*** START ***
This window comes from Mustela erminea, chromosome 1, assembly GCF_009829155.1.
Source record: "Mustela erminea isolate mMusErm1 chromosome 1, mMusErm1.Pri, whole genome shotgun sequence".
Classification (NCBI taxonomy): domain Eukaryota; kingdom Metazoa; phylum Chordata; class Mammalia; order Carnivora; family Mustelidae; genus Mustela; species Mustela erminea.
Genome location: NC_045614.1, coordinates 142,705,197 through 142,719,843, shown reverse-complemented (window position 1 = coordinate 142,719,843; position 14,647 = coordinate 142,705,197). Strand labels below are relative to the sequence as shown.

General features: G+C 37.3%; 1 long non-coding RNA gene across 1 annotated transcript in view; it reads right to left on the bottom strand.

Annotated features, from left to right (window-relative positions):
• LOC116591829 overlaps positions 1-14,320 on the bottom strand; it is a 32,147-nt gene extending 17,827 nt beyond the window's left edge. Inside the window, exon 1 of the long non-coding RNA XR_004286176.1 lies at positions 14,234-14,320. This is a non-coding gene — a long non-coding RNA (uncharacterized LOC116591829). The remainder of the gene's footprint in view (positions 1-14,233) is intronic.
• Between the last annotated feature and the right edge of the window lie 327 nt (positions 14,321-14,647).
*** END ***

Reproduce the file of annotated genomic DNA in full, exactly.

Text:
This window comes from Mustela erminea, chromosome 1, assembly GCF_009829155.1.
Source record: "Mustela erminea isolate mMusErm1 chromosome 1, mMusErm1.Pri, whole genome shotgun sequence".
Classification (NCBI taxonomy): domain Eukaryota; kingdom Metazoa; phylum Chordata; class Mammalia; order Carnivora; family Mustelidae; genus Mustela; species Mustela erminea.
Genome location: NC_045614.1, coordinates 142,705,197 through 142,719,843, shown reverse-complemented (window position 1 = coordinate 142,719,843; position 14,647 = coordinate 142,705,197). Strand labels below are relative to the sequence as shown.

General features: G+C 37.3%; 1 long non-coding RNA gene across 1 annotated transcript in view; it reads right to left on the bottom strand.

Annotated features, from left to right (window-relative positions):
• LOC116591829 overlaps positions 1-14,320 on the bottom strand; it is a 32,147-nt gene extending 17,827 nt beyond the window's left edge. Inside the window, exon 1 of the long non-coding RNA XR_004286176.1 lies at positions 14,234-14,320. This is a non-coding gene — a long non-coding RNA (uncharacterized LOC116591829). The remainder of the gene's footprint in view (positions 1-14,233) is intronic.
• Between the last annotated feature and the right edge of the window lie 327 nt (positions 14,321-14,647).